Google today is releasing a working interactive version of AI Duet, an app that lets you play a virtual piano with accompaniment from a computer system that’s designed to riff on what you play.

Yotam Mann, a musician working at the Google Creative Lab in New York, first unveiled the app at a company event in San Francisco in November. Around that time, Mann also open-sourced the code. But it takes some effort to get the code running on your own. Now Google is making the app available on the web. If you have a PC in front of you, you can use your keyboard to play the virtual piano’s keys, and if you’re in front of a mobile device, you can just tap on the display and get a similar effect.

It’s very cool — so cool that it won the “best demo” award at the 31st annual Neural Information Processing Systems (NIPS) conference in Barcelona in December.

To do its thing, AI Duet relies on Tone.js, an open-source web audio library that Mann created. But to know how to respond to user input, AI Duet also depends on Magenta, a library that’s built on top of the Google-led TensorFlow open-source framework for deep learning, a type of artificial intelligence (AI) that generally involves training artificial neural networks on data and then getting them to make inferences about new data.


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Like Facebook, Microsoft, and other companies, Google is using deep learning in more and more of its services — from Android Wear to Google Translate. Google wants people to understand what the underlying deep learning software can do. The Magenta initiative, which is designed to showcase art and music generation with machine learning, fits in well with that goal.

“Someone like my mom, who’s not technically savvy — she can actually play with this thing,” Doug Eck, a Google research scientist working on Magenta, told VentureBeat in an interview. “I can’t wait to show this to her. That’s seriously an important outcome for AI Duet — to understand what these models are able to do.”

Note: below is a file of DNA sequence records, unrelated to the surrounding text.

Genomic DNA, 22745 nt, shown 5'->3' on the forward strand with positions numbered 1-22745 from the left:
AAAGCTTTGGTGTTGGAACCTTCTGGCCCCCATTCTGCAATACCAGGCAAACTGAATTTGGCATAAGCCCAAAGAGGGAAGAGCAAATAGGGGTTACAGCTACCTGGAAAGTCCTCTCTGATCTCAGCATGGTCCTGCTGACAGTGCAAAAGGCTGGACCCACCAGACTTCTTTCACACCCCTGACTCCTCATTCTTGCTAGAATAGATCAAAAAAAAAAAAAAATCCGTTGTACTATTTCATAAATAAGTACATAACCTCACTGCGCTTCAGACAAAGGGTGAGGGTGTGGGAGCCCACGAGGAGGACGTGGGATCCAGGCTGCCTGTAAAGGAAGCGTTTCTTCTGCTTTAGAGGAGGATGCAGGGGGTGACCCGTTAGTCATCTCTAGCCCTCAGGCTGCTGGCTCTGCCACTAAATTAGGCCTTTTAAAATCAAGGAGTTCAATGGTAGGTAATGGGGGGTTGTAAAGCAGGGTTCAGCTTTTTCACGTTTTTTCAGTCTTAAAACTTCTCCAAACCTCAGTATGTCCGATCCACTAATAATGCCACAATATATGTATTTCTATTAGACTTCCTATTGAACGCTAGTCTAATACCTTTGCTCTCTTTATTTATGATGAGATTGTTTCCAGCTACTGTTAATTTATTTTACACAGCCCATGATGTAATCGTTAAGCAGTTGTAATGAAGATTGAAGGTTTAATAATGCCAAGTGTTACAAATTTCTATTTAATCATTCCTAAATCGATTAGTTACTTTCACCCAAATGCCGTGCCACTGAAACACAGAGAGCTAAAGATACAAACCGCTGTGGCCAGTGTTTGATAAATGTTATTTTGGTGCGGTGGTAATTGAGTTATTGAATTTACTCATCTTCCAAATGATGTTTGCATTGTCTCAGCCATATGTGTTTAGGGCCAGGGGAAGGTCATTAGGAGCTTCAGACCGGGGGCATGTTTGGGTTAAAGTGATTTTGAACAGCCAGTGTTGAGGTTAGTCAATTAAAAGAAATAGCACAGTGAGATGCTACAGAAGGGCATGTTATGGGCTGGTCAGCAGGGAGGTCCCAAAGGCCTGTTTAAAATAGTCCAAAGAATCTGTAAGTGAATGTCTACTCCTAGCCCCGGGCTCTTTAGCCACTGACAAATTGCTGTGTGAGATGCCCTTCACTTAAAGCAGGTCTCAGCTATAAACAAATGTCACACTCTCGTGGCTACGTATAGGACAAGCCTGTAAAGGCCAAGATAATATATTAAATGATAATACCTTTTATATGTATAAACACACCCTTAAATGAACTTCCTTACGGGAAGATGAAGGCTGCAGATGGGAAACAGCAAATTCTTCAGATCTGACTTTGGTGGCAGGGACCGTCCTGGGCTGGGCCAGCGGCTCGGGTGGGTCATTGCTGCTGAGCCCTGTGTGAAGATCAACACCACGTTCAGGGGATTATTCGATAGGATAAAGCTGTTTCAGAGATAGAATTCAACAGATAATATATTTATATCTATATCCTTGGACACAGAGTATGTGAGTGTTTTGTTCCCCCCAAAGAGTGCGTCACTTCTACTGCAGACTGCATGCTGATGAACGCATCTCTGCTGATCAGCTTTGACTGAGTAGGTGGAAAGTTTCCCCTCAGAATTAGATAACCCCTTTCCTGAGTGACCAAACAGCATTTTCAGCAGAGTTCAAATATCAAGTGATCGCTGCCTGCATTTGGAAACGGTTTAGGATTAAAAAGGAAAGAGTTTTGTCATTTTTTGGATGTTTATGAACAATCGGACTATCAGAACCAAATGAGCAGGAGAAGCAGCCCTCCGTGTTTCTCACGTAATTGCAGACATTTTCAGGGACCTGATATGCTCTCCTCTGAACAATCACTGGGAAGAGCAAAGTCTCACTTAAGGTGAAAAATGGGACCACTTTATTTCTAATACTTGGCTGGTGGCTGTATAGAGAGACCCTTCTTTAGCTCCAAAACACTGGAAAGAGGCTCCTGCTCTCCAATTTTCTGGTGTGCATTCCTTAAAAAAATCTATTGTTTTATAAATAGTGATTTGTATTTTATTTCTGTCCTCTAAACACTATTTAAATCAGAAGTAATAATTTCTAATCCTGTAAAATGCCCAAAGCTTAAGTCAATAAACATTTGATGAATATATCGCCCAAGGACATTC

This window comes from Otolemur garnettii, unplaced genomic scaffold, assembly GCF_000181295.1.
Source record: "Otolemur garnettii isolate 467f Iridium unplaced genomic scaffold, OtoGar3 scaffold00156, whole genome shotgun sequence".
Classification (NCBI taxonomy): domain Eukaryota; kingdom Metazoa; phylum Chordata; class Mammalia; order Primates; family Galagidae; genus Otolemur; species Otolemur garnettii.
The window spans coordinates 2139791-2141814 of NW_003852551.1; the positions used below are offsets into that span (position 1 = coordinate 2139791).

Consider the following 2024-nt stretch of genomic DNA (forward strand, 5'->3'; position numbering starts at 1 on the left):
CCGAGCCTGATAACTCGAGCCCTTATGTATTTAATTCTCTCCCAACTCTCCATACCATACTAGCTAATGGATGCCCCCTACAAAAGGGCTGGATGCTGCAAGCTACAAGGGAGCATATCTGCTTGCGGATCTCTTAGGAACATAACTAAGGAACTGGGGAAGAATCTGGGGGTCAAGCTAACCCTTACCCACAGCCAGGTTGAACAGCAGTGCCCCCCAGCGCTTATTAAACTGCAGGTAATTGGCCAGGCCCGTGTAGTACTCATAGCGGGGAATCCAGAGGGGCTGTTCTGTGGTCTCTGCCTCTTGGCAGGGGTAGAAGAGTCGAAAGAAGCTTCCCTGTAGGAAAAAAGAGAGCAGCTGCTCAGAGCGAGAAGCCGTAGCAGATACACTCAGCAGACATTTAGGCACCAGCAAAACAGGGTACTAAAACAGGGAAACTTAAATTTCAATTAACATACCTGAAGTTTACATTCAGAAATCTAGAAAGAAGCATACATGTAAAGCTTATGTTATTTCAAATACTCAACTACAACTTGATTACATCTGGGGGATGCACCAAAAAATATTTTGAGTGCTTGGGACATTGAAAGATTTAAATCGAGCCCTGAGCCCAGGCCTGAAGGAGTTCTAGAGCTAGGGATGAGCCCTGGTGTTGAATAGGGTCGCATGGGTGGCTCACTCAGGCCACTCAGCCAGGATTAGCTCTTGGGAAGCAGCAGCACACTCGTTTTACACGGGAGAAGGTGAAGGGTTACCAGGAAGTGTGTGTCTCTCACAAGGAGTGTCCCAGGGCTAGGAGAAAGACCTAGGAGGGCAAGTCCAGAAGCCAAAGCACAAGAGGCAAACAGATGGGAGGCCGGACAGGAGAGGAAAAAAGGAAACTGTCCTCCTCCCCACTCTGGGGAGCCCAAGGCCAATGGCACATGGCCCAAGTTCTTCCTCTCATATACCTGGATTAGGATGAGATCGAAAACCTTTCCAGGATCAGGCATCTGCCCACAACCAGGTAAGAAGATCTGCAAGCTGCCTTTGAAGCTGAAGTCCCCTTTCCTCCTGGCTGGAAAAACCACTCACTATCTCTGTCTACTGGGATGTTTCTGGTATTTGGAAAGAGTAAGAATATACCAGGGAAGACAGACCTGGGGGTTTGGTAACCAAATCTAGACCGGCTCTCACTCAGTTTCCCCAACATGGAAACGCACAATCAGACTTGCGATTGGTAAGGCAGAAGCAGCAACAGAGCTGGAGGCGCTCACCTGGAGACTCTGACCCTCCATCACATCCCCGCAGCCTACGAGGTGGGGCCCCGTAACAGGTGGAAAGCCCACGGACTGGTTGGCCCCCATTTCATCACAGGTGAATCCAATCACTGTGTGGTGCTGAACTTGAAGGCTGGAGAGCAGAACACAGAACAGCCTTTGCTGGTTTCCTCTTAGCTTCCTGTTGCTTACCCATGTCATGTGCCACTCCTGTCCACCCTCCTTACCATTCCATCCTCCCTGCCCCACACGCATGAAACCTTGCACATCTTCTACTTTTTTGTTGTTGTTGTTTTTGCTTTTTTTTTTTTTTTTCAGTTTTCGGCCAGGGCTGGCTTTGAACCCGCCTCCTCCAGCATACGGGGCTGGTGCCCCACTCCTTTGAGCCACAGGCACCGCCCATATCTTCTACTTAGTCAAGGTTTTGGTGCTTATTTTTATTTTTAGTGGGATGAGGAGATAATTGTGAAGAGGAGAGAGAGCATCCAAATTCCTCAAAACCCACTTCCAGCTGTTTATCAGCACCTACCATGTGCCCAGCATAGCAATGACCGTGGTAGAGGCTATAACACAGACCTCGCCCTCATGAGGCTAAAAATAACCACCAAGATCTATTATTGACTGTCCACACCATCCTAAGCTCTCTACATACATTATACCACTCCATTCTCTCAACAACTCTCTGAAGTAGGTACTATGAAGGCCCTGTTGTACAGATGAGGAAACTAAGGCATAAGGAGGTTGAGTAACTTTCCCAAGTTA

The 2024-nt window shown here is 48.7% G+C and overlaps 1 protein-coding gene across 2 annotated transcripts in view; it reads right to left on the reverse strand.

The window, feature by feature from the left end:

Mann also contributed to other so-called AI Experiments: Bird Sounds, Giorgio Cam, the Infinite Drum Machine. I’ve seen them all, but personally, I’m deeply fascinated by AI Duet. It celebrates human creativity and plays with it.

From time to time, AI Duet will respond to your playing with one or more notes that might seem surprising — maybe higher or lower than what you played, maybe longer or shorter. This is a good thing and by design. “I think surprise is one of the most important things you can talk about if you’re doing generative media,” said Eck, who spent his early 20s as a musician before pursuing a Ph.D. in AI and music at the University of Indiana. “If everything is predictable, it’s just not that interesting.”

Sure, this is just an initial implementation, and Google could improve it in any number of ways. For instance, Google could make it possible for two or more people to play alongside Magenta, or refine the way Magenta performs, or let people donate their performances with Magenta to make the software smarter. But what’s out now is a significant start. At the highest level, it’s a fine demonstration of how AI that exists today can make content that’s neither entirely predictable nor totally crazy.

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